I went to a youth activity to protect kids from hate speech, and the Native leaders saged the area before and during the event. I appreciate every effort to protect children from evil, whether it’s part of my cultural heritage or not.

Friends have found a connection with deity through dance and song, which I envy. Maybe my body will move in dance as soon as it learns Down Dog.

Others release generational pain through sweat lodges. Western science hasn’t proven it, and it isn’t my culture, but dismissing it because of that seems insensitive at best and racist at worst.

Why would we take any of those things away from people? This world is hard. Beautiful, and awesome, and heartbreakingly magnificent, but also incredibly damaging to our souls. Every day, little things break us down and tear us to pieces. Any tool that helps us keep it all together, that creates peace inside so we can share ourselves with others, well, that seems to me to be a worthy practice, and divinely appointed. 

I think God has myriad ways to reach us. I think any God who can create the platypus and radiation and snow and vampire squid is not limited in creativity, and saying, “Only authorized Western knowledge is acceptable,” is detrimental to us as individuals and to the world as we navigate it. I do less damage when I walk through the world with less pain, less fear, less anger.

Are there charlatans? Of course. But the same can be said for those who have medical degrees or operate within the confines of LDS Priesthood authority. How many people have been sexually abused at their doctor’s office? Or had their symptoms ignored or ridiculed because they were women or trans or Black or Indigenous or Latiné? And I don’t want to go into all the sexual abuse involving Bishops, Stake Presidents, MTC Presidents, etc, or the manipulation of women and children by men who hear confessions and provide counsel in areas where they have no formal training and in which they may be influenced by their own biases, experiences, or hunger. Hunger makes people say bad things. Would you take marriage advice from a hungry man with no training who just had a fight with his wife? And yet, some of us are conditioned to think that’s more valid than, say, yoga. Or EMDR. Or energy work. Are there charlatans? Of course. Everywhere. Does it mean we should throw the whole system away? Eh, I’m a no on that. Mainly because, yoga aside, I need my therapist and EMDR, and other people need those other ways of healing. After all, my own past would have been better if the adults around me had found some way of touching trauma that didn’t involve sharing it with me.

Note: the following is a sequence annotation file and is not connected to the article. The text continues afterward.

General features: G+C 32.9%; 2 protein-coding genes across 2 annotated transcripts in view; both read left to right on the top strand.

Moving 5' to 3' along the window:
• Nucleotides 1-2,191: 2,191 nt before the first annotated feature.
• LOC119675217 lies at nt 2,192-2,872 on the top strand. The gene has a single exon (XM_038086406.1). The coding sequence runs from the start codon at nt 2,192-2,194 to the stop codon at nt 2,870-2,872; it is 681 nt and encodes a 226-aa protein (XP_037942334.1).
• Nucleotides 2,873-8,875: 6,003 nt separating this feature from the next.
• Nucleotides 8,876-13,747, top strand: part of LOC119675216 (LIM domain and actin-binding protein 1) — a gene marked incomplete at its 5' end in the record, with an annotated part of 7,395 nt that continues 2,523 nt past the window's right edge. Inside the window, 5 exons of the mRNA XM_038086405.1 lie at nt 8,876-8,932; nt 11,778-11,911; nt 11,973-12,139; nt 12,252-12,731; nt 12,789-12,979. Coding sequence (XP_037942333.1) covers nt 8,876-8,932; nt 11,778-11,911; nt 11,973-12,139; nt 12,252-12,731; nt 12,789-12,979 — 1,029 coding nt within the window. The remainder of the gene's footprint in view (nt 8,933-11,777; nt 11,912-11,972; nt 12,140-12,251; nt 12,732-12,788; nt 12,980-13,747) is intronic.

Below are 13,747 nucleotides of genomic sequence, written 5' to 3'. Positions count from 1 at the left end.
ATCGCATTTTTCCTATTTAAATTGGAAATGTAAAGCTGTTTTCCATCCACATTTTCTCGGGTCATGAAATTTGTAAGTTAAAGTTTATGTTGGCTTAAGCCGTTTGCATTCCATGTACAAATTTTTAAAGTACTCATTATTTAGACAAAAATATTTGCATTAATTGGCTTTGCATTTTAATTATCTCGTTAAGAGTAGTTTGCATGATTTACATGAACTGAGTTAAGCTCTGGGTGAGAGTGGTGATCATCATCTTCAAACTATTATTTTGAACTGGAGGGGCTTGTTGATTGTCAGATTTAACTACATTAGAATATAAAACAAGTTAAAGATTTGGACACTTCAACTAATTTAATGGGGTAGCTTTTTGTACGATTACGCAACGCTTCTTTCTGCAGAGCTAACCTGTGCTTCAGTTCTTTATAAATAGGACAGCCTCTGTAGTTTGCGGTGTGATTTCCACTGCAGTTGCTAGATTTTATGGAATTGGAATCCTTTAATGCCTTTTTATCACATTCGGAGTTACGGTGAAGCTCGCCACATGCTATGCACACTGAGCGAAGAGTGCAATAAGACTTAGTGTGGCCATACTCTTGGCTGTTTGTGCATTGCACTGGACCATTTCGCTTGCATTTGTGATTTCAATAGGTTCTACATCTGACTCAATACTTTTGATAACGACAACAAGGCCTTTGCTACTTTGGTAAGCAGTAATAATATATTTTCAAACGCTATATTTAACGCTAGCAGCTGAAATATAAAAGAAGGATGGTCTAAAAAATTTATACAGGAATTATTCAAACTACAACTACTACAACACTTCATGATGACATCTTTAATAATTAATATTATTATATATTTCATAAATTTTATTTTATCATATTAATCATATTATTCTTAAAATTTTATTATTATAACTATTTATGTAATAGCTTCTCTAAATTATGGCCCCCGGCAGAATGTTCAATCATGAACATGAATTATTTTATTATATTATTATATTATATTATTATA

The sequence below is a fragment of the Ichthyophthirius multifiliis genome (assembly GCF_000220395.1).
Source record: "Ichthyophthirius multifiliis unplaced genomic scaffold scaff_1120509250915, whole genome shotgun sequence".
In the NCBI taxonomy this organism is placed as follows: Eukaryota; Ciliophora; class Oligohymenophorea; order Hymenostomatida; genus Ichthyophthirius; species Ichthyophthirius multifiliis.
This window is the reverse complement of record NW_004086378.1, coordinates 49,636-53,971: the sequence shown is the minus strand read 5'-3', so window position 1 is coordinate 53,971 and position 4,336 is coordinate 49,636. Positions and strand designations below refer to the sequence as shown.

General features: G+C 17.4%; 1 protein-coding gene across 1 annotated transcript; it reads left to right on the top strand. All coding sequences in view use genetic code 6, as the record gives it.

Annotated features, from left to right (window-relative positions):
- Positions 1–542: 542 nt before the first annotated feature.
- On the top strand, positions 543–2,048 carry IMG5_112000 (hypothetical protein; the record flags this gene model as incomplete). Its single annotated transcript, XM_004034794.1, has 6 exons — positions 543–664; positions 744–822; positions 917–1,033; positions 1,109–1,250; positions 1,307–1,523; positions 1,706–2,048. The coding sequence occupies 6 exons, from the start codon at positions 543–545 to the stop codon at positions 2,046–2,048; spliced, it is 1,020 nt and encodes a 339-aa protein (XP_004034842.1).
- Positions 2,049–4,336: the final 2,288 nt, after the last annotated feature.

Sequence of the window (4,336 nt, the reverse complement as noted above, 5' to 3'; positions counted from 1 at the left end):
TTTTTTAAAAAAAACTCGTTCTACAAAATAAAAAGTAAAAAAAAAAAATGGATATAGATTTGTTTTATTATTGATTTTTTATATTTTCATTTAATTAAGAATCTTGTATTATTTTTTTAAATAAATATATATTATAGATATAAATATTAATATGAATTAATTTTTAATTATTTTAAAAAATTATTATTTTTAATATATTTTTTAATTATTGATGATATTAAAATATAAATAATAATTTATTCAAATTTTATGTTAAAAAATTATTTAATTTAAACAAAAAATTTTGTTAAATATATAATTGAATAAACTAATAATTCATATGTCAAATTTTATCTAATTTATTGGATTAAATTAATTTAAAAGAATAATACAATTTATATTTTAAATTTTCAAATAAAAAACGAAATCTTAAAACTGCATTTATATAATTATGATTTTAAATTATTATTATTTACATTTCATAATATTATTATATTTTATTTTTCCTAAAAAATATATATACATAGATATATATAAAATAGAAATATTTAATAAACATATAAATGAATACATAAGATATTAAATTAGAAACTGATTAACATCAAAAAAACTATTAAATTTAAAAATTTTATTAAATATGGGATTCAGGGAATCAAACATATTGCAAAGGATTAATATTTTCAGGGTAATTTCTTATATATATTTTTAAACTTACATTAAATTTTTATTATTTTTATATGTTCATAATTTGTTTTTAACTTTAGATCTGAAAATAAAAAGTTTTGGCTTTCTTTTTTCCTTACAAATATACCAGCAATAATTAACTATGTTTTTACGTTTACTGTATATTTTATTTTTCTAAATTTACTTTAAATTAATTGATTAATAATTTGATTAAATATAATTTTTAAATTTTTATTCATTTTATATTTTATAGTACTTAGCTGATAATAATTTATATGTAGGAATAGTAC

Hiking can be a way of connecting and I dare them to try to take that away from me.


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6 Responses

  1. Betsy Collins Shafer says:

    Pretty good . . . think i’ll go pet my dog (still asleep on my bed) – she might be down . . . and petting her might be therapeutic for me . . . .

  2. EmilyCC says:

    Yes, yes, yes. As I failed medication after medication for my depression, I learned that we have so many ways of connecting to our bodies or/and God, the Divine, whatever. I am grateful and amazed as I see practices that bring us all comfort. I feel bad when I laughed off psychics or rootwork or tarot; when in the hands of a wise practitioner, they have brought me peace and relief.

  3. Spunky says:

    Beautiful, thank you.

  4. Em says:

    This Is beautifully written. And I agree- unilaterally condemning something is problematic. Warning against charlatans is important – Mormons can be really gullible. But anything that helps us cope is a good thing

  5. Ziff says:

    I particularly love this paragraph:

    “Why would we take any of those things away from people? This world is hard. Beautiful, and awesome, and heartbreakingly magnificent, but also incredibly damaging to our souls. Every day, little things break us down and tear us to pieces. Any tool that helps us keep it all together, that creates peace inside so we can share ourselves with others, well, that seems to me to be a worthy practice, and divinely appointed.”

    Every day, little things break us down and tear us to pieces. I think this is so crushingly awfully true. Thanks for this post!

  6. liz johnson says:

    This is really beautiful. I had never really considered therapy and EDMR as ways that God could touch us, or heal us, and I really love this framing. Anything that “helps us keep it all together” and heal those things that tear us down, there’s God in that.